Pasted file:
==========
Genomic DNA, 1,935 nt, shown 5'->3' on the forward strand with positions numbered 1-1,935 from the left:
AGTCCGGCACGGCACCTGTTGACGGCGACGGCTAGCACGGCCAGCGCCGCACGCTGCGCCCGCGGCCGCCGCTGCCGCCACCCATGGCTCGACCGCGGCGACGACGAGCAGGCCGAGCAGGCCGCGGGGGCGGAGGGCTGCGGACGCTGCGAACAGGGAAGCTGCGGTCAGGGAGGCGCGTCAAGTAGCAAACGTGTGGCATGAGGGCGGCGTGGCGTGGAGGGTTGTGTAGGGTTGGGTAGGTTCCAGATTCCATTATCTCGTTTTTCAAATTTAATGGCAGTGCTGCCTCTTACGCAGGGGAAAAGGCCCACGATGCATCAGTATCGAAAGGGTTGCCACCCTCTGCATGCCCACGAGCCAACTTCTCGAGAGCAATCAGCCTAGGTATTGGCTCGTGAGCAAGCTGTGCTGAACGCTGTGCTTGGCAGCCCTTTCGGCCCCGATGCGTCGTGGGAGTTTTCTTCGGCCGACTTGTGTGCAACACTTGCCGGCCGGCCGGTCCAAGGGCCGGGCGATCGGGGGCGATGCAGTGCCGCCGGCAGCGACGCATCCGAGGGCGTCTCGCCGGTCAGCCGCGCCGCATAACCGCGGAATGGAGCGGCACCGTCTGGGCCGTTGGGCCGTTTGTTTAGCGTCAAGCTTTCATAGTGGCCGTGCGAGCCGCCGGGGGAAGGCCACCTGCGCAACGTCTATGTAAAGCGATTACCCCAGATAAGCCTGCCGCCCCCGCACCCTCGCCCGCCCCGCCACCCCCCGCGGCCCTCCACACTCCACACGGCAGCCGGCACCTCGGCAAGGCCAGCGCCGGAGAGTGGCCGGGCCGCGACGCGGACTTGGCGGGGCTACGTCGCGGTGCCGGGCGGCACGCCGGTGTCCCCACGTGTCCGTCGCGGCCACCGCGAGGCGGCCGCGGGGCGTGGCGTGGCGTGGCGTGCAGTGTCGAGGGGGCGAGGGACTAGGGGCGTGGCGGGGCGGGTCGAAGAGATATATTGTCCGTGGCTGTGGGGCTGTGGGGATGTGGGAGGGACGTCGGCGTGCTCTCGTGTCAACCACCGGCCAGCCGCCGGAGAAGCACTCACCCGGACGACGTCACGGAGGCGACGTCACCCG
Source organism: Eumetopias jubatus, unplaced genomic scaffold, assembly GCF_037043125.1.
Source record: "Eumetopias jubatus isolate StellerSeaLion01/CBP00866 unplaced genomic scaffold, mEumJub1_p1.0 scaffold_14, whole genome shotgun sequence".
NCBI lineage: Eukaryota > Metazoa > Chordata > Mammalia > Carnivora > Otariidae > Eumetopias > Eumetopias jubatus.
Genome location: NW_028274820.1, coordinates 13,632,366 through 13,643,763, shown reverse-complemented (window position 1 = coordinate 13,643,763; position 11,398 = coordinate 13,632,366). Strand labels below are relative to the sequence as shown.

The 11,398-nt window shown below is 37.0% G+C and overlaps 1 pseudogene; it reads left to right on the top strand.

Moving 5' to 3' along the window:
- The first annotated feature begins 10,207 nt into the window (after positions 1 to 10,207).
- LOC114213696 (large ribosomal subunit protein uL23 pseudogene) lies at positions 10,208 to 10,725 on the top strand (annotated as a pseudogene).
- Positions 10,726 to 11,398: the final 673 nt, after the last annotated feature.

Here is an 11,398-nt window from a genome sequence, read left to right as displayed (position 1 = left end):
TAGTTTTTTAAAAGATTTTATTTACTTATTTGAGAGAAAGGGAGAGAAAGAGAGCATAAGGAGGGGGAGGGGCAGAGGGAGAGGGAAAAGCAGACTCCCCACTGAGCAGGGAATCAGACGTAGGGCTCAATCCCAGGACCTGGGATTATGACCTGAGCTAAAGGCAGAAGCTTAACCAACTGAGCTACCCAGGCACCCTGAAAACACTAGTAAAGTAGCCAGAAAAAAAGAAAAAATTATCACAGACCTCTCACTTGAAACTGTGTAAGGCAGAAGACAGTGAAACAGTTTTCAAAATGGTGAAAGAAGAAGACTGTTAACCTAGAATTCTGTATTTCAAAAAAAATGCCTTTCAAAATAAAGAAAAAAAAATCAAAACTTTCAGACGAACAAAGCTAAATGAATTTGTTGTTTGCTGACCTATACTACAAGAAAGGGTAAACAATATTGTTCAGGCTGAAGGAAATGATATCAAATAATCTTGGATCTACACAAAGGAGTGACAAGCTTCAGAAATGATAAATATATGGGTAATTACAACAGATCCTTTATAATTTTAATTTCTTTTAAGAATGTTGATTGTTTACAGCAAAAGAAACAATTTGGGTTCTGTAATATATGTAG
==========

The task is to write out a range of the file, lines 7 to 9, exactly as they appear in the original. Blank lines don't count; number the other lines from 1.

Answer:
The 11,398-nt window shown below is 37.0% G+C and overlaps 1 pseudogene; it reads left to right on the top strand.

Moving 5' to 3' along the window:
- The first annotated feature begins 10,207 nt into the window (after positions 1 to 10,207).